preps HTML5 video playback ahead of Apple’s revolutionary iPad launch

Apple Online Store“With the imminent arrival of the Apple iPad, it seems at least one major television network is updating their website to provide video playback support for new tablet device — without Flash,” Arnold Kim reports for MacRumors. “’s website began displaying a couple of strange “iPad – test” video links, first noted by The Other Mac Blog.”

“We investigated further and found that… if you visit using the iPad SDK Simulator or spoofing your browser’s User-Agent to impersonate an iPad, you are sent to a different version of the video,” Kim reports. “This new version of the video does not yet work but appears to be based on HTML5. The css files reference HTML5 and have a number of ‘webkit’ specific calls. Webkit is the browser engine used in the iPad’s mobile safari.”

Kim reports, “While the videos don’t currently play, the ‘fullscreen mode’ reportedly already works in the iPad simulator.”

Full article, with screenshot, here.

MacDailyNews Take: Another nail in Adobe Flash video’s coffin.

MacDailyNews Note: Note to advertisers (including those who advertise via third-party ad networks and become, in effect, our advertisers): Your Flash-based ads are no longer reaching the most well-heeled customers online: iPhone owners. They’re also not hitting iPod touch users. And, very soon, iPad users won’t be seeing them, either. If you care about reaching people with discretionary income, you might want to consider dumping your flash-based ads and moving to a more open format that people with money and the will to spend it can actually see.

Help kill Adobe’s Flash:
• Ask CNBC to offer HTML5 video via the customer support web form here.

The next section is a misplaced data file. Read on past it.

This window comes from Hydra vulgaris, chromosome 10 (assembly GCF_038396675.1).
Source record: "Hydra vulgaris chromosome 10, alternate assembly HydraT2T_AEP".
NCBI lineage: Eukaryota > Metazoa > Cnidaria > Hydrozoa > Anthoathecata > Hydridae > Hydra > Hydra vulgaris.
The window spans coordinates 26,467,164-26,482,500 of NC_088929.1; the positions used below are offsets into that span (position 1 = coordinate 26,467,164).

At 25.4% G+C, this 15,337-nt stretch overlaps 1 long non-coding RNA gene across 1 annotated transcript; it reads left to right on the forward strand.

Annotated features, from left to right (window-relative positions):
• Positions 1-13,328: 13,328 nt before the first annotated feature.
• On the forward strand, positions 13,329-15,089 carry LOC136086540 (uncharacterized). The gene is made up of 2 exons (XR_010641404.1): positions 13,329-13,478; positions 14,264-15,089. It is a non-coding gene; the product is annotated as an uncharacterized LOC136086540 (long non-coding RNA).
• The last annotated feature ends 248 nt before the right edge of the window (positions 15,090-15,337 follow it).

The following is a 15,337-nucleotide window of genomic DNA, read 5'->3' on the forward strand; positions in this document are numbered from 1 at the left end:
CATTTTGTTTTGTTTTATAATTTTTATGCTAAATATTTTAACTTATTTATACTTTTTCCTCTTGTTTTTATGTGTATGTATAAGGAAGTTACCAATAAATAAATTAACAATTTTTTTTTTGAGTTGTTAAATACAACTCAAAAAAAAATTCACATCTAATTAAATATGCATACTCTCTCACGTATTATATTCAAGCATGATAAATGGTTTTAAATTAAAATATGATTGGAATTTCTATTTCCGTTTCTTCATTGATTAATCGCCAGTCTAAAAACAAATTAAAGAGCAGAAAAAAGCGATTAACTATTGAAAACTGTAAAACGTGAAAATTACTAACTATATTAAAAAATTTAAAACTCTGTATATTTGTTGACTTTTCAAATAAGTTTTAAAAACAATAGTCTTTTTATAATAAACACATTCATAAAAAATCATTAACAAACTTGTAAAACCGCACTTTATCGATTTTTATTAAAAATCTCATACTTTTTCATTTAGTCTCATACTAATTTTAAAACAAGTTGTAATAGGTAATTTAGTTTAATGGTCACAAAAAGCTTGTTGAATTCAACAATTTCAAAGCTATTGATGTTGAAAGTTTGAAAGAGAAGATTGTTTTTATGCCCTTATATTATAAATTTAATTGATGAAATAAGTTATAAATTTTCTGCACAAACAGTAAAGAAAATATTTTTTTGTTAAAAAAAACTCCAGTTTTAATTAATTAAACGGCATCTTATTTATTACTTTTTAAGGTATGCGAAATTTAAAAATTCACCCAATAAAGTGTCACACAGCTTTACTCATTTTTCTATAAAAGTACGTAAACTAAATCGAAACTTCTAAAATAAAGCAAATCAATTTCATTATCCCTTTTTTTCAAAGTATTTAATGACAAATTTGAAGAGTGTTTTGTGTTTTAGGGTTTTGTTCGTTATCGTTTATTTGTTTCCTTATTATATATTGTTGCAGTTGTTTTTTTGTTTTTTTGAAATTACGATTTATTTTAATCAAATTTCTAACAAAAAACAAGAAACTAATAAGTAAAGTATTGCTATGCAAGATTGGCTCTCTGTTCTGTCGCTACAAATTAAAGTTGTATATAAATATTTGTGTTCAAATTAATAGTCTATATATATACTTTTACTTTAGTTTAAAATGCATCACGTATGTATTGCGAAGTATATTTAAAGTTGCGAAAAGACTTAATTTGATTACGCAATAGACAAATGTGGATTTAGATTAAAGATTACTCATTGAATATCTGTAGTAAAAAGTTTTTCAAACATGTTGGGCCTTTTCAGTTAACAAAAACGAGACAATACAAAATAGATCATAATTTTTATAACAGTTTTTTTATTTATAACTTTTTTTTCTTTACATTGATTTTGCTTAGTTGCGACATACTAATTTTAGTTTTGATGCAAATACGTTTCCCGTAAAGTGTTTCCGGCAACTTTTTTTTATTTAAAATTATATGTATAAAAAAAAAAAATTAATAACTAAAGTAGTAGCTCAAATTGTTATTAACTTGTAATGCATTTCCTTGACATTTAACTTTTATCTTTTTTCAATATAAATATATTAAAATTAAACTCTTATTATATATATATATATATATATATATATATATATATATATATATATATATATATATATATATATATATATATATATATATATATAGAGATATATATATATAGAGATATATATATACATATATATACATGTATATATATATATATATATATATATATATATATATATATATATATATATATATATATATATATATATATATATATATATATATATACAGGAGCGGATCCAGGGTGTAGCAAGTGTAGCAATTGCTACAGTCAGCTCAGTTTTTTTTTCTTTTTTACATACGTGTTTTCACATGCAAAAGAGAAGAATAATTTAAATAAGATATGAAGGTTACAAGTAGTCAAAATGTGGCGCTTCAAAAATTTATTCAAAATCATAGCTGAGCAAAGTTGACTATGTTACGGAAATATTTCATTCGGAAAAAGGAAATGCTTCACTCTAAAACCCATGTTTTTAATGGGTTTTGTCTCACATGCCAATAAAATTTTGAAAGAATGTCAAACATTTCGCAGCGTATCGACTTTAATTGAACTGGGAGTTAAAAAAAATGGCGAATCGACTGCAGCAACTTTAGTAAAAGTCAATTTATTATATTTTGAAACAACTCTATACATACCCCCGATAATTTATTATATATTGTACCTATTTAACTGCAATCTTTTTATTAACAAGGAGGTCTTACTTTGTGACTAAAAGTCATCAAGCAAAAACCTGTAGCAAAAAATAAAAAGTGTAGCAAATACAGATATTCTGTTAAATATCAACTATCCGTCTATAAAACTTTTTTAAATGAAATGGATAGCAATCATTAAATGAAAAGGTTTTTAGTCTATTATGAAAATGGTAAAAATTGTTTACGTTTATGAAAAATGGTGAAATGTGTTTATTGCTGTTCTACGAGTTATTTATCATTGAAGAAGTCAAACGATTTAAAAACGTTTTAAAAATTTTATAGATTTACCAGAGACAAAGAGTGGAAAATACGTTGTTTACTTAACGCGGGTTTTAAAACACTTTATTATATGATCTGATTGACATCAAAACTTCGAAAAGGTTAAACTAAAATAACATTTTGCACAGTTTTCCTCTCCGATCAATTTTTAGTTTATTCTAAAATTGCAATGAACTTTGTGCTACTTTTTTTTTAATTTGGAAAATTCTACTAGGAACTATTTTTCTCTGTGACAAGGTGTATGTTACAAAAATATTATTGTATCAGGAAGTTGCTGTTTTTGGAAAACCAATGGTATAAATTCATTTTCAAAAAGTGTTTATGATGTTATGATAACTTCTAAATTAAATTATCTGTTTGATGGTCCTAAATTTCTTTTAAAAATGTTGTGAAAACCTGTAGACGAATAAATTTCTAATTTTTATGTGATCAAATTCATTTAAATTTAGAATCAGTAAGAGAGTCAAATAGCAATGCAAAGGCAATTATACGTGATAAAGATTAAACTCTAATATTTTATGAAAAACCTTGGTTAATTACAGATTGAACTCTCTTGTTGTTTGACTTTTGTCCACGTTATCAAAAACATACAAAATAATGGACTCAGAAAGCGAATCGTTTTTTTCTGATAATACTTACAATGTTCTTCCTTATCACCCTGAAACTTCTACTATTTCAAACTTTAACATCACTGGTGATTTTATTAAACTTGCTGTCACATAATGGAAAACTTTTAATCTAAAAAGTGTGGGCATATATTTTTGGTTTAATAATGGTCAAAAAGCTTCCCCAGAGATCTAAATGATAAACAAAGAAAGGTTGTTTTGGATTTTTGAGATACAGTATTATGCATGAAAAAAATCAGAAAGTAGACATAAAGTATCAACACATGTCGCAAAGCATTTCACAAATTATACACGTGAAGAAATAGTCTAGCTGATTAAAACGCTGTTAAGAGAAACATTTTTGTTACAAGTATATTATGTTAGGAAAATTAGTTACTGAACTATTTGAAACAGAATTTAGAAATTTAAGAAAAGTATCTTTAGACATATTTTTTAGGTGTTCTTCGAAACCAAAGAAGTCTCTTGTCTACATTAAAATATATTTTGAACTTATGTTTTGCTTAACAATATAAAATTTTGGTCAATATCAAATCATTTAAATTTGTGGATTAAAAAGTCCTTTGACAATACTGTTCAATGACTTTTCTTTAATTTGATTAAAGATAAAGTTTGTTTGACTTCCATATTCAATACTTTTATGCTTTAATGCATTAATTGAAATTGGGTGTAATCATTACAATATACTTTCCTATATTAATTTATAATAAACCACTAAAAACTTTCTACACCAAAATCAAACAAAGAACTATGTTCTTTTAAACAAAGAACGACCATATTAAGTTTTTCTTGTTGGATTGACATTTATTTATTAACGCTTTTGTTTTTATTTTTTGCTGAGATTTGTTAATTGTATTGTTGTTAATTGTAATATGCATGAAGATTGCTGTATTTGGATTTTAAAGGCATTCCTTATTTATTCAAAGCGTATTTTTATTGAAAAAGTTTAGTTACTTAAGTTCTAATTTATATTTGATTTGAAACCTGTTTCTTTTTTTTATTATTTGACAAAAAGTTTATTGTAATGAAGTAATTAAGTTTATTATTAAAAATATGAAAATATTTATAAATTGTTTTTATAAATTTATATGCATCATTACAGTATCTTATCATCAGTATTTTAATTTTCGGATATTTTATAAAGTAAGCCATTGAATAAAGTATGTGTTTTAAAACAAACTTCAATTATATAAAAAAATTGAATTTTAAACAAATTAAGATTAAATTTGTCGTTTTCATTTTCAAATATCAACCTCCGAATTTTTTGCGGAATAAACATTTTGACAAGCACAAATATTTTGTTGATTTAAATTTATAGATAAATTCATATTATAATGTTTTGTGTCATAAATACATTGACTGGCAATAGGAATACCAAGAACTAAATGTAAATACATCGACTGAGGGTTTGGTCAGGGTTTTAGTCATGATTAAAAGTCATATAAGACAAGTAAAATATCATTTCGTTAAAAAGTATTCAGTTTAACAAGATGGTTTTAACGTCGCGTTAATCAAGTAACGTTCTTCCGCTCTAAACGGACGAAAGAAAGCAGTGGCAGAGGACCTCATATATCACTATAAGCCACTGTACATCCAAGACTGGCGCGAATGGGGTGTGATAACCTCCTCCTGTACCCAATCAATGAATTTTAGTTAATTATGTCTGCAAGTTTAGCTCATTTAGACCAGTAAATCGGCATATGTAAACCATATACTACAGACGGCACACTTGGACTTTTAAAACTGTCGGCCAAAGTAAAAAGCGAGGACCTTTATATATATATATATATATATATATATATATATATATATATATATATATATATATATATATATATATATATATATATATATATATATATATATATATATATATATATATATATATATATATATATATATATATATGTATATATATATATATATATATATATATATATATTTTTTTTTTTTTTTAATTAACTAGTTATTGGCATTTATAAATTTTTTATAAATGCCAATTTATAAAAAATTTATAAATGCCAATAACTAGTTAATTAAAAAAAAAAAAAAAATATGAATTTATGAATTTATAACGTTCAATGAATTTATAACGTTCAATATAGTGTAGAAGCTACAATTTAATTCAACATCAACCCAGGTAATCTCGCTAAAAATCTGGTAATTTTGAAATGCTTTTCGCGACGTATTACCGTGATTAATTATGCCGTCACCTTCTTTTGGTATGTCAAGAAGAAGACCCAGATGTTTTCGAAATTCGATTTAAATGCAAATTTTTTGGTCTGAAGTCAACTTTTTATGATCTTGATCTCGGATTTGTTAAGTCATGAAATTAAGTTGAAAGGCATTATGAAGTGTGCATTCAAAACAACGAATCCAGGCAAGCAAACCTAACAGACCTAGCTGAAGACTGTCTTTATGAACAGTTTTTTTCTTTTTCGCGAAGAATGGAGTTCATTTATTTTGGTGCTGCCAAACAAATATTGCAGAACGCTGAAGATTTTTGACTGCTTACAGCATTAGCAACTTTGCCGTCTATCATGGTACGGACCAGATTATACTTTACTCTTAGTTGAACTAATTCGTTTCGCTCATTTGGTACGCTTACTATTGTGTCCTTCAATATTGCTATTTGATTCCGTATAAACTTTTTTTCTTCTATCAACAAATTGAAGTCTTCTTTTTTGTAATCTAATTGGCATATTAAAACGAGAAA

• Contact Hulu and ask them to offer HTML5 video via email:
• Ask ESPN360 to offer HTML5 video instead Flash via their feedback page here.
• Join YouTube’s HTML5 beta here.
• On Vimeo, click the “Switch to HTML5 player” link below any video.


  1. We need not kill Flash altogether. As long as it is put back in its rightful place (for delivery of complex, interactive animated content using VERY LITTLE bandwidth… remember, its purpose was to SAVE bandwidth!).

    The good part about these developments is this: iPad is not even out yet, meanwhile we have YouTube, Vimeo, now CBS all working hard to make sure iPad can show their content without issues (i.e. without Flash). In addition to these, we have mainstream commercial sites (such as Virgin America airline) going Flash-less in anticipation of iPad launch.

    If the trend is any indication, the pace should only pick up, once the device is actually out.

  2. @ron – Bush, Rove and company were all huge Apple fans (seems that simplified use was very helpful to them). I’m sure Fox has already gotten the memo from the Republican Party and are implementing their marching orders.

  3. MacDailyNews Note:Note to advertisers … Etc.. etc…


    Dear MDN, Why is it necessary to warn advertisers??? Who cares if they continue making Flash ads??

    We don’t want to see them anyway..

  4. @MikeK
    Because the advertising revenue provides the resources for many of the online functions and websites. MDN largely depends on web advertising to keep it going. Have you donated to MDN lately?

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